Jeff Zucker Praises Keith Olbermann; Reveals His Own Plans

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Miami – Jeff Zucker dropped a strong hint at the end of his one on one session at NATPE on Monday about what he wants to do when he leaves NBC this Friday.

The former executive producer of The Today Show said the thing he loved the most during his 24 years at NBC was producing programming for news and sports. “I’m passionate about producing,” said Zucker, adding that he has been doing a lot of thinking about “getting back into that.”

First, however, he wants to wake up Monday morning with nothing he has to do for the first time in decades. “I’m kind of excited about that,” Zucker enthused. “I have never had a day off in all these years.

Zucker was interviewed by Wall St. stock market analyst Michael Nathanson of Nomura Securities, who revealed he is also Zucker’s brother-in-law.

Nathanson’s first question was what Zucker thought about the departure of Keith Olbermann from MSNBC. Zucker said he couldn’t talk about it beyond what the network had announced, but did call Olbermann “one of the great stars” at the cable network, and one of the reasons for its recent success.

He said Olbermann may be leaving but MSNBC remains “in a strong position.”

Zucker was happy to talk about the recently announced G.E. earnings which he said showed NBCU up 38 percent over last year, with strength across almost every area -- especially cable networks, theme parks, NBC News and finally sports, which he credited to the strong performance of Sunday night football.

Zucker said while the possibility that labor problems may disrupt the NFL, he remains convinced it is an area where NBC should continue to make the huge investments necessary to retain their game carriage.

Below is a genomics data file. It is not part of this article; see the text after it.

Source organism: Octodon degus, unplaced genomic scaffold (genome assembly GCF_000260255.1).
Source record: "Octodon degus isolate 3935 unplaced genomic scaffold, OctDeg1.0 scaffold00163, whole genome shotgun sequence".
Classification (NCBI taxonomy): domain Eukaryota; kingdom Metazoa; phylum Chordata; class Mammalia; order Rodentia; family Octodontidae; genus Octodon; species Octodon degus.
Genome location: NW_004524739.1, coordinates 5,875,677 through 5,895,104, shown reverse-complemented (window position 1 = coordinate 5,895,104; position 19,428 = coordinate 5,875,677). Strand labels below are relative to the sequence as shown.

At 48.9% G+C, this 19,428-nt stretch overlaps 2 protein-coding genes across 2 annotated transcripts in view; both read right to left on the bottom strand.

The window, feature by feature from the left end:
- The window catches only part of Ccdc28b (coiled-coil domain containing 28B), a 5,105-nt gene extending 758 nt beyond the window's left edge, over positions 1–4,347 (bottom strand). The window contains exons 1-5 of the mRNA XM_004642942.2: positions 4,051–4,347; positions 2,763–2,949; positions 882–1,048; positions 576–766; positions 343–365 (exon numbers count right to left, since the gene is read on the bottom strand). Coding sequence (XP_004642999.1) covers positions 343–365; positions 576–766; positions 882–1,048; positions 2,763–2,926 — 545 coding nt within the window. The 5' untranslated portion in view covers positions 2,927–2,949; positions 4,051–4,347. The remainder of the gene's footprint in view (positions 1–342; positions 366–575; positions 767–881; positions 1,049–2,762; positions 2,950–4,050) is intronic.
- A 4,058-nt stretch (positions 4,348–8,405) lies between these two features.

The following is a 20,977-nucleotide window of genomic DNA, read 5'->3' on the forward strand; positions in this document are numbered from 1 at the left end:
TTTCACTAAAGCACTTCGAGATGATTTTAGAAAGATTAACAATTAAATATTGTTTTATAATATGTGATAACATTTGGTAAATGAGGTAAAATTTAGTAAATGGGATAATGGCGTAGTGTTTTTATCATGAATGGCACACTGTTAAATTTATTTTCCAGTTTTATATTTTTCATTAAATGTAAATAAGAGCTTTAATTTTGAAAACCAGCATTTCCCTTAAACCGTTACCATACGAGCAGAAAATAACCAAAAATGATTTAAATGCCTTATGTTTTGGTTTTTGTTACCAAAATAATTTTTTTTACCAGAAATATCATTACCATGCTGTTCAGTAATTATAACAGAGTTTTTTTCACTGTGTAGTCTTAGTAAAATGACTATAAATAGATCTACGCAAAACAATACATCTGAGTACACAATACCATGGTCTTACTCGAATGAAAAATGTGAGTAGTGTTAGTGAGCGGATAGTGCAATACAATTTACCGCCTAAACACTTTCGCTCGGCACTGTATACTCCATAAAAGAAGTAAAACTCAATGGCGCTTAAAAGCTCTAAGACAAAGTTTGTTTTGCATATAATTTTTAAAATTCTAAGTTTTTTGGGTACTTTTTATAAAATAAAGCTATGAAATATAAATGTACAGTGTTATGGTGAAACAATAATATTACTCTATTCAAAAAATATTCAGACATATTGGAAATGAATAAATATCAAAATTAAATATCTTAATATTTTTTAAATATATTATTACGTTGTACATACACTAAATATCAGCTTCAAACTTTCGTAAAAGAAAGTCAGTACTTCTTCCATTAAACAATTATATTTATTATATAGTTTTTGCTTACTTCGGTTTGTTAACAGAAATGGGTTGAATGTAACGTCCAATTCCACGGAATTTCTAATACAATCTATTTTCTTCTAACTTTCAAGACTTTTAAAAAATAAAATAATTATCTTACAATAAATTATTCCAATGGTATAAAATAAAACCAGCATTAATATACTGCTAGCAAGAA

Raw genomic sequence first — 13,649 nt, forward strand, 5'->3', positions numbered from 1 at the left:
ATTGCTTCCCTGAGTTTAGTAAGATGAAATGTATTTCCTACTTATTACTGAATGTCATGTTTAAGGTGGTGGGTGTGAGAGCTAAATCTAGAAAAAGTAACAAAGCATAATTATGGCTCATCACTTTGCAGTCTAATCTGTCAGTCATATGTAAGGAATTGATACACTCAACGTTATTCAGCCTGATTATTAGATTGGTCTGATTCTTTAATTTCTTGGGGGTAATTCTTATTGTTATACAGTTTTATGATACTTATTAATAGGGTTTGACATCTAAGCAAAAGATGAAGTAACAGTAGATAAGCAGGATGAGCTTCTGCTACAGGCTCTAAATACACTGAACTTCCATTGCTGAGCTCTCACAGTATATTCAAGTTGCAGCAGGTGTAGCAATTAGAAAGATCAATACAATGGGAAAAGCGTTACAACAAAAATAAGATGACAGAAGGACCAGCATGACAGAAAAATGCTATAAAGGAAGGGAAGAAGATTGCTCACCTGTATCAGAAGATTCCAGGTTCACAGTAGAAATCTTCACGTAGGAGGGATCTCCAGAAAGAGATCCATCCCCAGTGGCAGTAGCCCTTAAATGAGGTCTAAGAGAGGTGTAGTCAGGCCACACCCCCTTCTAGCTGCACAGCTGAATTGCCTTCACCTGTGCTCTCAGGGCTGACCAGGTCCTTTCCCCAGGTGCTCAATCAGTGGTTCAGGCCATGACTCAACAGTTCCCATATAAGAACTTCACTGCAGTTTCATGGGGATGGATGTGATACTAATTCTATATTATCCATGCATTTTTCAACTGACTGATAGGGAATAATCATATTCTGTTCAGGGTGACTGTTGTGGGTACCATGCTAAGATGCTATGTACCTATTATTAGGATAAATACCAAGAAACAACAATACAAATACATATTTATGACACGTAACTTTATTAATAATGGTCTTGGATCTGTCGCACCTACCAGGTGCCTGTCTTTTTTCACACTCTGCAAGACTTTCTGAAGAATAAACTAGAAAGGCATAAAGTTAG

In the past Zucker has spoken with concern about the future of broadcast TV, but he was bullish on its future in his comments

“I feel better about broadcast today than in a long time,” said Zucker, citing the upswing in the economy, the strength of their Spanish language broadcasting and especially the certainty that the networks will share increasingly in retransmission consent revenue along with local TV stations.
  

“That’s going to make a great difference in the viability of broadcast networks,” said Zucker, expressing his belief NBC should be “at the high end” of those who collect retrans fees.

Zucker also expects the NBC and Comcast cable networks to continue to increase the amount of original programming they do, in place of just re-running off-network and older shows.

He said CNBC, MSNBC, Bravo, Oxygen and Syfy already generate most of their own original content. He said the most “dramatic move” has been by USA Network, which has gone from two or three original series when he arrived to more than a dozen today.

“You have to move to more original programming,” added Zucker. “You have to give people a reason to go to them.”

Zucker called his decision to partner in Hulu the right thing because they needed to counter piracy and other networks “building businesses on the back” of NBCU content. He said Hulu has “exceeded every expectation.”

Zucker also defended the deals he has done with Netflix. “It replaced the back-end syndication model for some shows that had gone away,” said Zucker, “and we needed a back end for those shows.”

Zucker predicted the future would be about making “more content available on different screens,” but added the questions remains “how we get paid for that over the next three to five years. That’s the challenge for the industry.”

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